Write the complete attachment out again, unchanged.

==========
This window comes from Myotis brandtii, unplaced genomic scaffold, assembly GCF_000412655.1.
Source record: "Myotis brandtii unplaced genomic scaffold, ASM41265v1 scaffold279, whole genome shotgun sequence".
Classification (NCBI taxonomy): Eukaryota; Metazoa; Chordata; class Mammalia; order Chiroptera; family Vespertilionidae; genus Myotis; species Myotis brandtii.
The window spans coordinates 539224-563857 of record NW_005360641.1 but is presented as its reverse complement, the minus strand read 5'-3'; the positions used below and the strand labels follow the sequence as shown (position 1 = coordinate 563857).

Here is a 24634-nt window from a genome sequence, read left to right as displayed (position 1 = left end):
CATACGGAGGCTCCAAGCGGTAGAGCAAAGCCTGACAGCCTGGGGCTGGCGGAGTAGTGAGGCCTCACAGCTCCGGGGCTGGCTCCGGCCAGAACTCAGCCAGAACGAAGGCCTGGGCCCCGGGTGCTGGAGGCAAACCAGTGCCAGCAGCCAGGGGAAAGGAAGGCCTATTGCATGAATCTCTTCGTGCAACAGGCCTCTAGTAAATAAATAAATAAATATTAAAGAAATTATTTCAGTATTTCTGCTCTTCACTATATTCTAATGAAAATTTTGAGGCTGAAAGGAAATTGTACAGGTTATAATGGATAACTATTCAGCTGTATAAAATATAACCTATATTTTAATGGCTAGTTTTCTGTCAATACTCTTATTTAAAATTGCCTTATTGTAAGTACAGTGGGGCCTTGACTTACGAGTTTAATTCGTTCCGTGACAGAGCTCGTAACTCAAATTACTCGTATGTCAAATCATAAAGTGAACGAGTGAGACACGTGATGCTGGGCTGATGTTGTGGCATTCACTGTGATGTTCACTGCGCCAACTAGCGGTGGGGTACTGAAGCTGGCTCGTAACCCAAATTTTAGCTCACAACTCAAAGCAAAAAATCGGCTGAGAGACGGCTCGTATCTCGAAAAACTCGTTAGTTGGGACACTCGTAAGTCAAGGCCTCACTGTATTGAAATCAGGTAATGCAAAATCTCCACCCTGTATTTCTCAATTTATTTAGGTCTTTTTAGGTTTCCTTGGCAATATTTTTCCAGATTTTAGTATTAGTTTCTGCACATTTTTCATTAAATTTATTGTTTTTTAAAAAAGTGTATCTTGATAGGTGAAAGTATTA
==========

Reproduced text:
This window comes from Myotis brandtii, unplaced genomic scaffold, assembly GCF_000412655.1.
Source record: "Myotis brandtii unplaced genomic scaffold, ASM41265v1 scaffold279, whole genome shotgun sequence".
Classification (NCBI taxonomy): Eukaryota; Metazoa; Chordata; class Mammalia; order Chiroptera; family Vespertilionidae; genus Myotis; species Myotis brandtii.
The window spans coordinates 539224-563857 of record NW_005360641.1 but is presented as its reverse complement, the minus strand read 5'-3'; the positions used below and the strand labels follow the sequence as shown (position 1 = coordinate 563857).

Here is a 24634-nt window from a genome sequence, read left to right as displayed (position 1 = left end):
CATACGGAGGCTCCAAGCGGTAGAGCAAAGCCTGACAGCCTGGGGCTGGCGGAGTAGTGAGGCCTCACAGCTCCGGGGCTGGCTCCGGCCAGAACTCAGCCAGAACGAAGGCCTGGGCCCCGGGTGCTGGAGGCAAACCAGTGCCAGCAGCCAGGGGAAAGGAAGGCCTATTGCATGAATCTCTTCGTGCAACAGGCCTCTAGTAAATAAATAAATAAATATTAAAGAAATTATTTCAGTATTTCTGCTCTTCACTATATTCTAATGAAAATTTTGAGGCTGAAAGGAAATTGTACAGGTTATAATGGATAACTATTCAGCTGTATAAAATATAACCTATATTTTAATGGCTAGTTTTCTGTCAATACTCTTATTTAAAATTGCCTTATTGTAAGTACAGTGGGGCCTTGACTTACGAGTTTAATTCGTTCCGTGACAGAGCTCGTAACTCAAATTACTCGTATGTCAAATCATAAAGTGAACGAGTGAGACACGTGATGCTGGGCTGATGTTGTGGCATTCACTGTGATGTTCACTGCGCCAACTAGCGGTGGGGTACTGAAGCTGGCTCGTAACCCAAATTTTAGCTCACAACTCAAAGCAAAAAATCGGCTGAGAGACGGCTCGTATCTCGAAAAACTCGTTAGTTGGGACACTCGTAAGTCAAGGCCTCACTGTATTGAAATCAGGTAATGCAAAATCTCCACCCTGTATTTCTCAATTTATTTAGGTCTTTTTAGGTTTCCTTGGCAATATTTTTCCAGATTTTAGTATTAGTTTCTGCACATTTTTCATTAAATTTATTGTTTTTTAAAAAAGTGTATCTTGATAGGTGAAAGTATTA